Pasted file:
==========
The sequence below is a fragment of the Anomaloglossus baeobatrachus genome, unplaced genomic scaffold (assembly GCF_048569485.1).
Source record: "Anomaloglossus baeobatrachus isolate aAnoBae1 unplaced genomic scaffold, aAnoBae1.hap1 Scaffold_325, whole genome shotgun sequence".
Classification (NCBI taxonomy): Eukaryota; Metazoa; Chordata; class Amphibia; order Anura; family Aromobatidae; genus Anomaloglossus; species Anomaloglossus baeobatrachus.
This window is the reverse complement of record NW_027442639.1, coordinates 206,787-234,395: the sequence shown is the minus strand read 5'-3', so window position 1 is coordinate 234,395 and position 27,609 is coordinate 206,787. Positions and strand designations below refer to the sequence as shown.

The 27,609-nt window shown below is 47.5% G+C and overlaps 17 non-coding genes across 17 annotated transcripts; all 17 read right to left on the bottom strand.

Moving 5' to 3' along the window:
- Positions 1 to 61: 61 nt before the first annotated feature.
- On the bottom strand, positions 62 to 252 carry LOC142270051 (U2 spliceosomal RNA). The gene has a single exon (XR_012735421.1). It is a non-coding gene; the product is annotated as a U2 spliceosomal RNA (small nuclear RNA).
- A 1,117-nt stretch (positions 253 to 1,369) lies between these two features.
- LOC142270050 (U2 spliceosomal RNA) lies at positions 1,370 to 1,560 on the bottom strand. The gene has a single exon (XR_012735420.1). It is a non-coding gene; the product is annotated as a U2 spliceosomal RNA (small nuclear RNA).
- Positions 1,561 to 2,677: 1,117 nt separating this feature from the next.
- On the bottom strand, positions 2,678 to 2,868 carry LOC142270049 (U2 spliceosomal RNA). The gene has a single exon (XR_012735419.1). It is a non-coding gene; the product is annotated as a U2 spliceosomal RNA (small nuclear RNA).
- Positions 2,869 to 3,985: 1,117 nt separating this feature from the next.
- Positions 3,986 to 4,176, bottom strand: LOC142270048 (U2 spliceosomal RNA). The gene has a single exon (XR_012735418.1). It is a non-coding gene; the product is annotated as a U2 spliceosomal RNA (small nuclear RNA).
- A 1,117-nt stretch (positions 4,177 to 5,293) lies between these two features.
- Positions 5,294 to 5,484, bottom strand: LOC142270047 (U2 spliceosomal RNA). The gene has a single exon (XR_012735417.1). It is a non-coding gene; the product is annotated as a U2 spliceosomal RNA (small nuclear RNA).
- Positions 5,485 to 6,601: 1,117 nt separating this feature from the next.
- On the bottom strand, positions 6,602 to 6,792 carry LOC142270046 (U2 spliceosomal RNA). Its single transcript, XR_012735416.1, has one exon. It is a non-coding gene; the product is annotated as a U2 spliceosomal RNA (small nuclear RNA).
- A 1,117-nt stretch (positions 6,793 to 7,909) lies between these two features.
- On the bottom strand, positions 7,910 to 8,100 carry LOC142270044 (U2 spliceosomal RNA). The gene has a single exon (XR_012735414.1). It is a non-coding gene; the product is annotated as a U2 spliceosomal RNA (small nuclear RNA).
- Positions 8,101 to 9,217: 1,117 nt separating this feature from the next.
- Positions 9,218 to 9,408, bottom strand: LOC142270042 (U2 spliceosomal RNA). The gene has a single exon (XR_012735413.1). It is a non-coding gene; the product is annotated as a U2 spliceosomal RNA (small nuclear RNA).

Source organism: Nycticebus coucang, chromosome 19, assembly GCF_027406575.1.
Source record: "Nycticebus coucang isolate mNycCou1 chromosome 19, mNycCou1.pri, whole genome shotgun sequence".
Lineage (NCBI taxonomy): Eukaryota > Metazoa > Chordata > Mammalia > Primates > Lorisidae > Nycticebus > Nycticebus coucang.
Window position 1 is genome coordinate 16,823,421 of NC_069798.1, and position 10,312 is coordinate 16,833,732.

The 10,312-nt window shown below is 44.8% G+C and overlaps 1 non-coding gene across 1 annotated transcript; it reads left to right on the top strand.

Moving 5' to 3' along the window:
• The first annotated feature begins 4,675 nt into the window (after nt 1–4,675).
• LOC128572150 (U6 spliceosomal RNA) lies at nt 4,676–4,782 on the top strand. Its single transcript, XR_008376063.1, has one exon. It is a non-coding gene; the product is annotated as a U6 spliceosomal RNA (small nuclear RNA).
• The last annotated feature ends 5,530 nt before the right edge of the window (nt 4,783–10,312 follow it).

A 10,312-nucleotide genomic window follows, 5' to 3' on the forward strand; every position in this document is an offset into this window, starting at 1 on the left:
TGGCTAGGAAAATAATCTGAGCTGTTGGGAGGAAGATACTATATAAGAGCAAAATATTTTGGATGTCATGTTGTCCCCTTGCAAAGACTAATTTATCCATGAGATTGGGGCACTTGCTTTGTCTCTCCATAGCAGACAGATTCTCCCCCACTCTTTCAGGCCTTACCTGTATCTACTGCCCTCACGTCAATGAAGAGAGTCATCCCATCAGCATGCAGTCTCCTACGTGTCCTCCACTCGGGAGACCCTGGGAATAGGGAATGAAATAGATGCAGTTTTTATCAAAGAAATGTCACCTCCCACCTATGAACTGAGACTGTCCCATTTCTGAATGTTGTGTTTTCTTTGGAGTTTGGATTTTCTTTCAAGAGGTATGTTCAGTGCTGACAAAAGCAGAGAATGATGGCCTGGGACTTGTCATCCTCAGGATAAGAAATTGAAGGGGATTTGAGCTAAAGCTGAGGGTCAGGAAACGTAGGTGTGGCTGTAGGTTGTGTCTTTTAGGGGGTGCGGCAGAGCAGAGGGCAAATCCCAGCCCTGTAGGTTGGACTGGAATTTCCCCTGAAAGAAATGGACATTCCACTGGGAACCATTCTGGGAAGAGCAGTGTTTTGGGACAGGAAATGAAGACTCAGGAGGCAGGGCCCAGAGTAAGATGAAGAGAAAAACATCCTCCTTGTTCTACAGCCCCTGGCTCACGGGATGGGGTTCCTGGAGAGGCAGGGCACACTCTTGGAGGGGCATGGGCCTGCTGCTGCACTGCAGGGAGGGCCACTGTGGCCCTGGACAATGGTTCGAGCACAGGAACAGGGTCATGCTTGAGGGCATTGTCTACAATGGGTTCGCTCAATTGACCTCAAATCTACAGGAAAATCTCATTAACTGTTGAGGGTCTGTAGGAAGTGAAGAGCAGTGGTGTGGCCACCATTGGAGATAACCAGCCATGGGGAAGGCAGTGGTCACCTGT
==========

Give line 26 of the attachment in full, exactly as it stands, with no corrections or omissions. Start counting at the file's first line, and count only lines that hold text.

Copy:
Window position 1 is genome coordinate 16,823,421 of NC_069798.1, and position 10,312 is coordinate 16,833,732.